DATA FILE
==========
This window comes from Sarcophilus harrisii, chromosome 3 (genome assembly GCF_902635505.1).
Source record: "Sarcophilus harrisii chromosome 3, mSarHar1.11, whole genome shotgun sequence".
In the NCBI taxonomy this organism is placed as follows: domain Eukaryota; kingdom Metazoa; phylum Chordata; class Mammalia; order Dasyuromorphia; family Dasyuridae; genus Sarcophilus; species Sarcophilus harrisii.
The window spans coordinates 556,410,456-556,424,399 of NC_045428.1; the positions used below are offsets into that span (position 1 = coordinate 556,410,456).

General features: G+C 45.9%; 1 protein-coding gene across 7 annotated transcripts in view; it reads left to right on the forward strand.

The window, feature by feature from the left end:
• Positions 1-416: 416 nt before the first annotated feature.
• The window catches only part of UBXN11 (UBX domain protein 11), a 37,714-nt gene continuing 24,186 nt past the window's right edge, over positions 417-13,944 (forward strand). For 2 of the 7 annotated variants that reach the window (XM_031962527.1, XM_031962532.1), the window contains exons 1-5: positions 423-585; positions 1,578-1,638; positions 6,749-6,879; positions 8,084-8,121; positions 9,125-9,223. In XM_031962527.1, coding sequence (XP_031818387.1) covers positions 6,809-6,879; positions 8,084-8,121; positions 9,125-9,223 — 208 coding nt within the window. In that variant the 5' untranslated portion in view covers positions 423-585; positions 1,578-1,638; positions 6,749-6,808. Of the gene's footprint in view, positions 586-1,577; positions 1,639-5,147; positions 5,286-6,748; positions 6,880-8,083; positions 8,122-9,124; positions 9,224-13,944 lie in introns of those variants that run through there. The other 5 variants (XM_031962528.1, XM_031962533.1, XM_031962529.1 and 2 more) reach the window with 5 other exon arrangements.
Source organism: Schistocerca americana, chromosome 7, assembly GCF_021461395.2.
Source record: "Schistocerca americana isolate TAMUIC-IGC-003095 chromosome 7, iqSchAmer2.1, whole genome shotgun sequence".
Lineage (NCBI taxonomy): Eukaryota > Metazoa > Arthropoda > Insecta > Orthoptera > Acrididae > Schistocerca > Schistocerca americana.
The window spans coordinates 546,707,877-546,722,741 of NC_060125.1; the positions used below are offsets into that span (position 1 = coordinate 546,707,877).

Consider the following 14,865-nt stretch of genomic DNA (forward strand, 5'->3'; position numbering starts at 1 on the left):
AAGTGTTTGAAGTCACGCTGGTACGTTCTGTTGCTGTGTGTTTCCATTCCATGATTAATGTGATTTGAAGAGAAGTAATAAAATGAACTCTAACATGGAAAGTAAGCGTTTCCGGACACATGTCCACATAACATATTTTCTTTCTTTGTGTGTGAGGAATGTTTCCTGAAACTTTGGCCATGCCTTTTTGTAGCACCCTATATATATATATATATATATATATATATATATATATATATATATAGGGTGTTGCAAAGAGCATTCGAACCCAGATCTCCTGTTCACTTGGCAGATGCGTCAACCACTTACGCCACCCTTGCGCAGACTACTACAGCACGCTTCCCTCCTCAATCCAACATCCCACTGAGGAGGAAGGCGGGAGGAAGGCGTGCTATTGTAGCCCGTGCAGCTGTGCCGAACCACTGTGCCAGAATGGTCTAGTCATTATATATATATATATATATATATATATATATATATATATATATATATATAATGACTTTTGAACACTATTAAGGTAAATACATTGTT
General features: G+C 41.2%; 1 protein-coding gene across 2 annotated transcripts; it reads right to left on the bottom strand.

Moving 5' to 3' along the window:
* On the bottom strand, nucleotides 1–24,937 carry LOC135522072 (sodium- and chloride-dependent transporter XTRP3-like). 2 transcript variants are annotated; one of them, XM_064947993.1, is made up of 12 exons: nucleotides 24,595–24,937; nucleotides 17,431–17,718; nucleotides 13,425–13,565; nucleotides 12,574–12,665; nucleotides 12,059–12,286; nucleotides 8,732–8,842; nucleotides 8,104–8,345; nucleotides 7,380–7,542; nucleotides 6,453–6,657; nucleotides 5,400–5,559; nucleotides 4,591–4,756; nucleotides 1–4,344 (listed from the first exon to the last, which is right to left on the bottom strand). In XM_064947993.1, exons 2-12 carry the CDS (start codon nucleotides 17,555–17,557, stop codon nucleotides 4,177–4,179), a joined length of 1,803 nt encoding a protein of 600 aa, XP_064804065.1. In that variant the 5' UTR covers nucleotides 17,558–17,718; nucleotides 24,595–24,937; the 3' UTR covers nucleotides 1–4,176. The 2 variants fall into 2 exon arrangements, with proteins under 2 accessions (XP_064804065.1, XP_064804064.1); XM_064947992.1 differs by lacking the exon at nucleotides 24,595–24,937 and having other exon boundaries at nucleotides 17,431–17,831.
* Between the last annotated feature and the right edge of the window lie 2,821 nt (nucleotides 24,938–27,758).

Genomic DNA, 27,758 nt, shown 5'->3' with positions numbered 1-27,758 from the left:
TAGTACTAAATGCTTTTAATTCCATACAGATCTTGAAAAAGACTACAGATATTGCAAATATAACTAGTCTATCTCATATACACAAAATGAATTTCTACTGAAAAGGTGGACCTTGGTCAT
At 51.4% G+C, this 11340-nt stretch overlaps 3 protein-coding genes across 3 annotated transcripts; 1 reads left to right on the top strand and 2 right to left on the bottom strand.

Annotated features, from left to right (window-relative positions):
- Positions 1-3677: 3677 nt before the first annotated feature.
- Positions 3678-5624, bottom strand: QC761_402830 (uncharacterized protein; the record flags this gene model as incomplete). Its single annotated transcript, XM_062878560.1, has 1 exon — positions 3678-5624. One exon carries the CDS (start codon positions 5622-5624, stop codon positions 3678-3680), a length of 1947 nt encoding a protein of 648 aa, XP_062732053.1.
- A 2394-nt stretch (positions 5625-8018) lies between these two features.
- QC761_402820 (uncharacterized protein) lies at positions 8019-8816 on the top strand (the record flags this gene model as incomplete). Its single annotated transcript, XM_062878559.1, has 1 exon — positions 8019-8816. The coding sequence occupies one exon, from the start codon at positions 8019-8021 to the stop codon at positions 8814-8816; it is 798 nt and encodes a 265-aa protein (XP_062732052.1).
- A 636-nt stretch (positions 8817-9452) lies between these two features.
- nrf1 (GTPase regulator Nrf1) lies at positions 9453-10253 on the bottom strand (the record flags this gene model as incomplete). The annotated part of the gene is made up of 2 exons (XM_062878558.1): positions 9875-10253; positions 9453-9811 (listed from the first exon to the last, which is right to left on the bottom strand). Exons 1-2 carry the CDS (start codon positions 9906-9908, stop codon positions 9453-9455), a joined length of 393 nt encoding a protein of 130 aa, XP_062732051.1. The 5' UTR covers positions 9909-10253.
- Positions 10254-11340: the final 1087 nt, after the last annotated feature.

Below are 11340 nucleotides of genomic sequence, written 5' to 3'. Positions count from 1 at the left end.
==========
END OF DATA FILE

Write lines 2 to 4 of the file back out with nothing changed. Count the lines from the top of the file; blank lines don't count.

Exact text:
Source record: "Sarcophilus harrisii chromosome 3, mSarHar1.11, whole genome shotgun sequence".
In the NCBI taxonomy this organism is placed as follows: domain Eukaryota; kingdom Metazoa; phylum Chordata; class Mammalia; order Dasyuromorphia; family Dasyuridae; genus Sarcophilus; species Sarcophilus harrisii.
The window spans coordinates 556,410,456-556,424,399 of NC_045428.1; the positions used below are offsets into that span (position 1 = coordinate 556,410,456).